FDA halts use of monoclonal antibodies that don’t work against omicron variant

Monoclonal antibodies held promise early in the COVID pandemic

Treatments for people who have become infected with COVID are also being touted by officials as another way for us to reduce the toll COVID-19 is exacting.

Treatments for people who have become infected with COVID are also being touted by officials as another way for us to reduce the toll COVID-19 is exacting.

But is the promise of the drugs meeting the reality for infected patients? Local 4′s Dr. Frank McGeorge explains the most serious problem with them.

Read: DeSantis blasts FDA for halting drugs ineffective on omicron

If you develop COVID and have risk factors for developing severe illness, there are treatments available -- monoclonal antibodies, pills like PAXLOVID and Molnupiravir, and now even Remdesivir can be given to patients without being hospitalized.

Monoclonal antibodies from Regeneron and Bamlanivimab held tremendous promise early in the pandemic. They were even used to treat then President Donald Trump when he was infected.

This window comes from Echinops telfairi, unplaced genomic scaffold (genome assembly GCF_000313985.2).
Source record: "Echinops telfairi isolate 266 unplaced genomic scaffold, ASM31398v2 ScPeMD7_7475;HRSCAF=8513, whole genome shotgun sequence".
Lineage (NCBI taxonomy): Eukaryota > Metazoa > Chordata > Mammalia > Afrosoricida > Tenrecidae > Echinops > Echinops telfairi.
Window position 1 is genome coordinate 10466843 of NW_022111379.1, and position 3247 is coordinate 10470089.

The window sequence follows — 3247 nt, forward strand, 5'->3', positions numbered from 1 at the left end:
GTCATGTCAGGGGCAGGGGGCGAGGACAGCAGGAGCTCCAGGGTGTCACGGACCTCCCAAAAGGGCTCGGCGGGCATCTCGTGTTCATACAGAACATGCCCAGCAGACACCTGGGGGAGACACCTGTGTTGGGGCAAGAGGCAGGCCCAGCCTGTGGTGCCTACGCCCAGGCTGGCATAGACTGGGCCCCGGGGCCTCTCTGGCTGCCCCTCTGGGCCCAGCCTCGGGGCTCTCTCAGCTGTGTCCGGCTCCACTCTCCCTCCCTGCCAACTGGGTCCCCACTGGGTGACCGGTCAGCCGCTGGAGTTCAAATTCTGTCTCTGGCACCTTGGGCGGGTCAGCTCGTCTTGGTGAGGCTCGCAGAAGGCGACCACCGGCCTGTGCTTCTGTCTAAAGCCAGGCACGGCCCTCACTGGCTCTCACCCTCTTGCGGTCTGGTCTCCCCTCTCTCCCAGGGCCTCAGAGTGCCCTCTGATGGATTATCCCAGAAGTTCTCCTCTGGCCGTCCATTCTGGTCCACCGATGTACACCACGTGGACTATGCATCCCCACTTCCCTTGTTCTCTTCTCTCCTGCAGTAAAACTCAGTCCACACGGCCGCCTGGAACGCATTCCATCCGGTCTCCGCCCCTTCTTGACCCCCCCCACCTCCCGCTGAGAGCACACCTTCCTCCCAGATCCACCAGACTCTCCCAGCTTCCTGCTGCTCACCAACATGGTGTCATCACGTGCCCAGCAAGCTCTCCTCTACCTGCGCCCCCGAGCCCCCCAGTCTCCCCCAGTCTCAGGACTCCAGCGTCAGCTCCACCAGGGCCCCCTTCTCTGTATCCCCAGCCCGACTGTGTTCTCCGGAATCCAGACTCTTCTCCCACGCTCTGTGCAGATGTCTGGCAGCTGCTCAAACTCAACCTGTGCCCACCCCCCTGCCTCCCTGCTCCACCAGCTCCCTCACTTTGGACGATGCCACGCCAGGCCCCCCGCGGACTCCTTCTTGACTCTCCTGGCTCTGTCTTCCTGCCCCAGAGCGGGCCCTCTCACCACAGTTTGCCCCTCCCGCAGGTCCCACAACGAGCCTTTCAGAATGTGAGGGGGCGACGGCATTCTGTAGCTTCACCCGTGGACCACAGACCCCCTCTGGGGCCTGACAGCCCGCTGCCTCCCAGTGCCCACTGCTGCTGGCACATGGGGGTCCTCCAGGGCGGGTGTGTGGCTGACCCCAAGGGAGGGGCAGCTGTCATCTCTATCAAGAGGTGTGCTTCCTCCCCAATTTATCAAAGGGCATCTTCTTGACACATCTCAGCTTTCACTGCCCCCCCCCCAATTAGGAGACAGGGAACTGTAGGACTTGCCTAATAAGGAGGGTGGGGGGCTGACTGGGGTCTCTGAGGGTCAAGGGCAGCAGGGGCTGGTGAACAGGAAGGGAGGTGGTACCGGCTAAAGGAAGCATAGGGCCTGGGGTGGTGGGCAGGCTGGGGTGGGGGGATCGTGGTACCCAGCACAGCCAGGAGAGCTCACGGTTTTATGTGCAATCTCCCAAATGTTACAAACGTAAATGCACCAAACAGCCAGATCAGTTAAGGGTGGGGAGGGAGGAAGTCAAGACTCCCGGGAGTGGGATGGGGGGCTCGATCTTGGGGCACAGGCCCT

Several variants later with mutations rendering them useless against the dominant omicron, the FDA Has effectively revoked the emergency use authorization for these medications. There is still one remaining monoclonal antibody still considered effective against omicron, Sotrovimab.

Read: Complete Michigan COVID coverage


About the Authors:

Dr. McGeorge can be seen on Local 4 News helping Metro Detroiters with health concerns when he isn't helping save lives in the emergency room at Henry Ford Hospital.

Kayla is a Web Producer for ClickOnDetroit. Before she joined the team in 2018 she worked at WILX in Lansing as a digital producer.